In any case, he issued a specific challenge to claims I made regarding the variability of the human across time and space. This request was in response to this statement:

At one level, there is the matter of what counts as “reasonably concrete realities”; I think this varies across time and place.

Related to this is my disagreement with the contention that those outside of the norm have fallen “within the realm of the ‘human’ for all intents and purposes’. They most assuredly have not and to the extent they do today is due to explicit efforts to change our understanding of the human.

Examples, he asked?

As one of the mods was getting ready to close the thread, I could only offer up the easiest one: questions over the status of embryos and fetuses.

Still, while I think that a reasonable response, it is also incomplete, insofar as it doesn’t get at what and who I was thinking of in writing that comment: people with disabilities.

“People with disabilities”: even that phrase isn’t enough, because “disability” itself isn’t necessarily the apt word.  I had referred in an earlier comment to those whose morphology varied from the statistical norm; not all variations are disabilities in even the strictest sense.

In any case, when I went to my bookshelf to try to pull out specific, referenced, examples, I was stopped by that basic question which set off the whole debate: what is human?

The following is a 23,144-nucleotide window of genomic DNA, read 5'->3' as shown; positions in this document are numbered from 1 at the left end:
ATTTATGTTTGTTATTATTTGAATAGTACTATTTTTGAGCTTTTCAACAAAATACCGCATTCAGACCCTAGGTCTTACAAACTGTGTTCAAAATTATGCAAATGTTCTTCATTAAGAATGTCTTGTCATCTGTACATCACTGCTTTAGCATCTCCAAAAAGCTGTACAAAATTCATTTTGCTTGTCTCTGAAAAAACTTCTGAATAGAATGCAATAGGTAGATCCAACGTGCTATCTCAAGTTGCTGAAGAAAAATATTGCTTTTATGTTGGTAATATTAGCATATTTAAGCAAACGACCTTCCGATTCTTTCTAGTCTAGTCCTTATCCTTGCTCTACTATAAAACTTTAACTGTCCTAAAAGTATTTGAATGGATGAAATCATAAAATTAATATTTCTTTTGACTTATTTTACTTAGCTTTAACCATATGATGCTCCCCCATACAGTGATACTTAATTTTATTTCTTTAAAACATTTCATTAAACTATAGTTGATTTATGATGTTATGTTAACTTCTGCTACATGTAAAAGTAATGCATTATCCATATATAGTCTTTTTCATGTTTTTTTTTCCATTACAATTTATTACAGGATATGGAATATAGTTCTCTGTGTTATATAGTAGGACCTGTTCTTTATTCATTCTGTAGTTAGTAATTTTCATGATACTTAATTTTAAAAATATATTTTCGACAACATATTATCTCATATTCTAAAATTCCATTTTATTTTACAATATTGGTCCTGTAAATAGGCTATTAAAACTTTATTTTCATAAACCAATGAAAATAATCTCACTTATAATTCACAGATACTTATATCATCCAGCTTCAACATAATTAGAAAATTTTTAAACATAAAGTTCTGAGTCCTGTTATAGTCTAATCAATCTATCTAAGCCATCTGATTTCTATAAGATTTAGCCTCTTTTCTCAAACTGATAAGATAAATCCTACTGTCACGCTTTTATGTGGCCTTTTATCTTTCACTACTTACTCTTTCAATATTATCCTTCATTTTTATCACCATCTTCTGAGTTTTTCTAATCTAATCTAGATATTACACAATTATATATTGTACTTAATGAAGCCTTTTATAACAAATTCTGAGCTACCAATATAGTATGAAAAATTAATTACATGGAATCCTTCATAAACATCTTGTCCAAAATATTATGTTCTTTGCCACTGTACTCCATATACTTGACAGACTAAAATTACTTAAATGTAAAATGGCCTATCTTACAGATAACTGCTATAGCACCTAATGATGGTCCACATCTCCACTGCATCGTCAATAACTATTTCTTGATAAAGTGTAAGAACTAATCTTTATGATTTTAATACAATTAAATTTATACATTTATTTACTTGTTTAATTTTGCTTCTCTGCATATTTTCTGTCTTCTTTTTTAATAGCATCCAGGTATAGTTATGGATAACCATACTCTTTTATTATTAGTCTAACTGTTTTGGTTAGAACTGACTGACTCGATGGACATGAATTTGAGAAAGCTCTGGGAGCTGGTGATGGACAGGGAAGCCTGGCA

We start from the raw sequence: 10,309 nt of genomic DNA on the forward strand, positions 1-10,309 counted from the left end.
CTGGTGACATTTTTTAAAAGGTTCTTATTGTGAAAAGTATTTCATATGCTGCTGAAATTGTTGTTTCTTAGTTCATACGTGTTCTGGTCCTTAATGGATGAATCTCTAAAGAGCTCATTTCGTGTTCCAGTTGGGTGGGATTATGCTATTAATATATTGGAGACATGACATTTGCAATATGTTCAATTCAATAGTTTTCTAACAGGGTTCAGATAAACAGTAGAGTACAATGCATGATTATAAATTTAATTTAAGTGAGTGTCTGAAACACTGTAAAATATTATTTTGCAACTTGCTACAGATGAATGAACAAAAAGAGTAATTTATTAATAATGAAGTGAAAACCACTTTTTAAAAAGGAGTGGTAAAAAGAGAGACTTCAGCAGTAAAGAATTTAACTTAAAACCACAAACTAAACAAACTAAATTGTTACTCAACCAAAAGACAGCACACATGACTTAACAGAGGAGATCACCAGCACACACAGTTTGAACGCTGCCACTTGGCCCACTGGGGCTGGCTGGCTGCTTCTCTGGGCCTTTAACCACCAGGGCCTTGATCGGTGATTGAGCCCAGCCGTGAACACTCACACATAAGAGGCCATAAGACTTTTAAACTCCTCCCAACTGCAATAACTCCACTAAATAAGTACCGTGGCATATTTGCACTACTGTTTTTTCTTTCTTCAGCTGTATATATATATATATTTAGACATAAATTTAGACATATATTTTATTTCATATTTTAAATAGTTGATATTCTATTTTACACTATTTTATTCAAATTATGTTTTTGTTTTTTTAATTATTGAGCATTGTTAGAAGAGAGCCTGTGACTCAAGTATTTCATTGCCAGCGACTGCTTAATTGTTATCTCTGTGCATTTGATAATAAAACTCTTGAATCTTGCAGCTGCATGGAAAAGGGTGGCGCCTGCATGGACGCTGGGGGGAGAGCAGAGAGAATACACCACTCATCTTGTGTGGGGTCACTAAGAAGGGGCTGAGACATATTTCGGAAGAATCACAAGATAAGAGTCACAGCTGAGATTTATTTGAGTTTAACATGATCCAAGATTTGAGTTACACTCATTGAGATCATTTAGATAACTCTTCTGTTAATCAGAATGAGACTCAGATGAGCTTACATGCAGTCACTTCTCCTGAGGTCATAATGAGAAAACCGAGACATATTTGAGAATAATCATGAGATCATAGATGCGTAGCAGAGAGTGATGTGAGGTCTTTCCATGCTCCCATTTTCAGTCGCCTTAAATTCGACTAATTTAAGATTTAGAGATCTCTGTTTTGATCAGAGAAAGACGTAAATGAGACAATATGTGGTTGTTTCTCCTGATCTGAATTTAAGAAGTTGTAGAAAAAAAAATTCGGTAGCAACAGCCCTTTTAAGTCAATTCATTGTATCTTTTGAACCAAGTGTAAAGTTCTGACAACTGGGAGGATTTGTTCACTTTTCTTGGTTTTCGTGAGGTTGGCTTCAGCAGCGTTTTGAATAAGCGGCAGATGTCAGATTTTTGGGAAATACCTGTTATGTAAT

Now, in asking that here I mean: how maximal an understanding of the human? Is to be human to be accorded a certain status and protection (“human rights”)? or is it more minimal, in the sense that one sees the other as kin of some sort, tho’ not necessarily of an equal sort?

Arendt argued for a minimalist sense when she noted there was nothing sacred in the “naked” [of the protections of the law] human, meaning that such status granted no particular privilege. That I both do and do not agree with this is the source of my estoppel.

Kuper in Genocide notes that dehumanization often precedes assault—which suggests that before the one goes after the other, that a kinship is recognized which must then be erased. But maybe not. I don’t know.

Is the human in the recognition? If you are akin to us (and we know that we are human), then we will grant such status (for whatever it’s worth) to you. We might still make distinctions amongst us as to who is superior/inferior, but still grant than an inferior human is still human. There’s something to that—something which I perhaps should have emphasized a bit more than I did in my initial go-’round with TWO.